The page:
Review: New collection of columns by the late Jenny Diski

·2 min read
This cover image released by Bloomsbury shows "Why Didn't You Just Do What You Were Told" by Jenny Diski. (Bloomsbury via AP)

“Why Didn’t You Just Do What You Were Told?” by Jenny Diski (Bloomsbury Publishing)

A lot of criticism doesn’t age well because it’s tied to ephemeral moments in our cultural life. Jenny Diski’s is likely to stand the test of time because it offers readers a bracing mix of razor-sharp analysis and wrenchingly honest autobiography.

“Why Didn’t you Just Do What You Were Told?” brings together 33 of more than 200 columns she wrote for the London Review of Books over a prolific career that included novels, short stories, memoir and travelogues. Most are book reviews, giving her a springboard for wide-ranging reflections on everyone from Jeffrey Dahmer and Denis Thatcher to Anne Frank, Princess Margaret, Martha Freud (wife of Sigmund), Roald Dahl, and many more.

In the essay on Dahl, she explains why “Charlie and the Chocolate Factory” and other books by the famously unpleasant author are so wildly popular with kids. “They speak to the last overt remains of the disreputable, unsocialized, inelegant parts of themselves the grown-ups are trying so hard to push firmly underground.”

Here she is in 2007, reflecting on the “sentimentality and hysteria” that washed over Kensington Palace after Princess Diana died. “Ten years on … it isn’t entirely obvious what fascinated people so … Take the bright lights away and you have a regular messy divorce … The only remarkable thing was that he left her for an older woman.”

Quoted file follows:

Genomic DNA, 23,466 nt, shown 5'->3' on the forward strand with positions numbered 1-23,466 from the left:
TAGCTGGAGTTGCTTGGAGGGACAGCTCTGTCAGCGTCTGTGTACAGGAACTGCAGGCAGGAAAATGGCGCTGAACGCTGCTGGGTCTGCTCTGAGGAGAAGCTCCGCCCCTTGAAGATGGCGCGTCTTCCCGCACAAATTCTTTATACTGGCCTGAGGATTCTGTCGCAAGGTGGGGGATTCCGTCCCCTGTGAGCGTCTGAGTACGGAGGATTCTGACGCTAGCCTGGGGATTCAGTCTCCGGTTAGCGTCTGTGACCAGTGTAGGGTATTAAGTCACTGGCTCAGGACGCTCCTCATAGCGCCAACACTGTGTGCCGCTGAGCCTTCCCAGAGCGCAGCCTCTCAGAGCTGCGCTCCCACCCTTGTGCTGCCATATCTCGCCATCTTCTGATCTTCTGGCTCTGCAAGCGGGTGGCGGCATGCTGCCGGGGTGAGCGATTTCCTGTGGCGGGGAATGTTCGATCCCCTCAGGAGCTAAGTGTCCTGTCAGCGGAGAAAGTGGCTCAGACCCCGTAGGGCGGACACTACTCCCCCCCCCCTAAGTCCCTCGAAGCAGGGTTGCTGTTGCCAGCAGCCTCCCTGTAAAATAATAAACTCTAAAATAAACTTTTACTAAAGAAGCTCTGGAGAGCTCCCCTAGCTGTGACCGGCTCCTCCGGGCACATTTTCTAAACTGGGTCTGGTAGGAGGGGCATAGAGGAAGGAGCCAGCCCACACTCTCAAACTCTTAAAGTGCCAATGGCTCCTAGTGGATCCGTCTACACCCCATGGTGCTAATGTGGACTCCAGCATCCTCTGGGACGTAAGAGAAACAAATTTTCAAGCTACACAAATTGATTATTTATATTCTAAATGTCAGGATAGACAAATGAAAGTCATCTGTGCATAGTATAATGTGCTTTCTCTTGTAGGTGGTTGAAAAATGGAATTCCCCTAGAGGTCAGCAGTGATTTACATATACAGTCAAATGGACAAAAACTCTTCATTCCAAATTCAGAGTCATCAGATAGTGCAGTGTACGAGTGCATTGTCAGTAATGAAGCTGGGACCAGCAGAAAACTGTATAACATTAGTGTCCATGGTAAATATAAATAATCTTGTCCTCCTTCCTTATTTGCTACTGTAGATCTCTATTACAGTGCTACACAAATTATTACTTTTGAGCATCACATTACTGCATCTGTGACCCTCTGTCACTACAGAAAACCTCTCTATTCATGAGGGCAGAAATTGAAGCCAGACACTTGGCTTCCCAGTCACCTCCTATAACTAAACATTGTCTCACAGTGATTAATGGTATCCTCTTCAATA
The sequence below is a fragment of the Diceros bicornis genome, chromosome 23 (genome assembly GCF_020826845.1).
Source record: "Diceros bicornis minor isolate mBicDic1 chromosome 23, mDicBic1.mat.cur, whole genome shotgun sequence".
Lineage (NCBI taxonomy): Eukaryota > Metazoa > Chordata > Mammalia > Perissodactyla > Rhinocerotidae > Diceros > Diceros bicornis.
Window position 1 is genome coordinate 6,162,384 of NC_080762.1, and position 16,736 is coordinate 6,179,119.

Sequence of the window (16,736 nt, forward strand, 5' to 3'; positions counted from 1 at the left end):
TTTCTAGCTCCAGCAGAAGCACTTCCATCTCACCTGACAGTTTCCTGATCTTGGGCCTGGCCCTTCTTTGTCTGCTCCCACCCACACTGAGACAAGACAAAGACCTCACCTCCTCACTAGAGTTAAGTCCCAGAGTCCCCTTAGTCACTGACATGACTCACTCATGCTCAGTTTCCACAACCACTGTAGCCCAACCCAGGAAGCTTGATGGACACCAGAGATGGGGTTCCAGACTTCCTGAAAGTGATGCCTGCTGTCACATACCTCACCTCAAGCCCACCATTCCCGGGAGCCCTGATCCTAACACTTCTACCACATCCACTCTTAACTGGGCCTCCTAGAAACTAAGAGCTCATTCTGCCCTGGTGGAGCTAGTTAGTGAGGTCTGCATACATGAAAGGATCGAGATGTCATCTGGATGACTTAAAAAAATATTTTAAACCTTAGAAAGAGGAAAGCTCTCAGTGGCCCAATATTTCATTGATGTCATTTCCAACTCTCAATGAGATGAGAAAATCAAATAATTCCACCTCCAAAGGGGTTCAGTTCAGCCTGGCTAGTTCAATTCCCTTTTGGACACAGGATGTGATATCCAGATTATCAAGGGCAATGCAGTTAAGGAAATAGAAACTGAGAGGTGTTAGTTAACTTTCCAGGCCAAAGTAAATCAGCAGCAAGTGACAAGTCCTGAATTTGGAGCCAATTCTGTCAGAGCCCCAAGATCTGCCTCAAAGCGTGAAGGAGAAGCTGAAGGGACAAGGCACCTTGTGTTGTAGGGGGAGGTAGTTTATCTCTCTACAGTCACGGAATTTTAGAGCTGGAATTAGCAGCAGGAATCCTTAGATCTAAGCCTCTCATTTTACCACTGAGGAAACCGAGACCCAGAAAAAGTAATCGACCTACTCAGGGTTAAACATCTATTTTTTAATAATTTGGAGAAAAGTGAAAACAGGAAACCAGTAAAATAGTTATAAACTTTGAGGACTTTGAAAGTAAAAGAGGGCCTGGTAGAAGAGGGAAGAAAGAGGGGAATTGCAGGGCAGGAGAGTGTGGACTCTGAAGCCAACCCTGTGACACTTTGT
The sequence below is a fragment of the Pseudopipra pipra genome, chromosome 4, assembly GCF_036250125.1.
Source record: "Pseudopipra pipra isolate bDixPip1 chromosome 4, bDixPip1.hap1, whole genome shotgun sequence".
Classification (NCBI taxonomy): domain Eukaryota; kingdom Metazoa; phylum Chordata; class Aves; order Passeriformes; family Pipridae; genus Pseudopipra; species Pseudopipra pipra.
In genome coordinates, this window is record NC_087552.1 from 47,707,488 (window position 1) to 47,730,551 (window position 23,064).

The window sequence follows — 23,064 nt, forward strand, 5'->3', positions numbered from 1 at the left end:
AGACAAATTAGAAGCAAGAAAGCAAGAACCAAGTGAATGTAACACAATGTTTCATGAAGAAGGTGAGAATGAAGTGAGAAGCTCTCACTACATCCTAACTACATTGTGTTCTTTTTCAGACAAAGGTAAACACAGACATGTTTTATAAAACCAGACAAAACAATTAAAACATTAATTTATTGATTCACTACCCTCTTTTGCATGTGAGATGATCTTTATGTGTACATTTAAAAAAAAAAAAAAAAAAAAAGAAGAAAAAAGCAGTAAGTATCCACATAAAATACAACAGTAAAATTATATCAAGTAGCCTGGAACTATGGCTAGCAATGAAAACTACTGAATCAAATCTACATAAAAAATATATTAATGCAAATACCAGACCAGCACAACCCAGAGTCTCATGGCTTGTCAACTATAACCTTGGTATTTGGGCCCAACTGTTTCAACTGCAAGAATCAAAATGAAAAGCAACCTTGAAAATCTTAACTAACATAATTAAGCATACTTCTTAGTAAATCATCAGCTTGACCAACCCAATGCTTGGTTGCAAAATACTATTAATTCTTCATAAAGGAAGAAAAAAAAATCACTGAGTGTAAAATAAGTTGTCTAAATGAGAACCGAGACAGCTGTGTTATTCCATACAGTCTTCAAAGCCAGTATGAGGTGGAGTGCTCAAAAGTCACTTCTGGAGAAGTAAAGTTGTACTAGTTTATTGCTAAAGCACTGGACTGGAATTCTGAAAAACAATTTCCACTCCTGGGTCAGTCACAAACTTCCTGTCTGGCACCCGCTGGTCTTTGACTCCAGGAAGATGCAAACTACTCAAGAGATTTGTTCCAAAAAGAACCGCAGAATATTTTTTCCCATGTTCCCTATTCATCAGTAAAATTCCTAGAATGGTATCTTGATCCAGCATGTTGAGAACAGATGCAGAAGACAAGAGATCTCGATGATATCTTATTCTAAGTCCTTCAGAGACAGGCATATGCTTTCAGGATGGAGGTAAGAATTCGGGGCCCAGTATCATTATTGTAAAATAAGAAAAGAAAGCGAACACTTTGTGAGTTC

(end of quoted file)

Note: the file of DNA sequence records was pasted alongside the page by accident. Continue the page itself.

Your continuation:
The most gripping have to do with her own extraordinary life, including a lifelong struggle with depression, suicide attempts, psychiatric hospitalizations, and a 2014 diagnosis of inoperable lung cancer that killed her less than two years later at age 68.

Diski was born in London in 1947, the daughter of working-class immigrant Jews, who subjected her, together and separately, to neglect and abuse. As a troubled teenager, she was taken in by Doris Lessing, launching a fraught relationship with the celebrated writer that she only wrote about after Lessing’s 2013 death.

The essay “A Diagnosis” is about finding out she has cancer and realizing that despite the cliché of the cancer diary, she knows she’ll have to do one, too — in her own inimitably personal way.

“What else am I going to write about but how I know and don’t know the world? I may not make things up in fiction, or tell the truth in non-fiction, but documentary or invented, it’s always been me at the center of the will to put descriptions out into the world.”

It’s as good an account as any for what she’s up to in these mordantly funny and brilliant essays.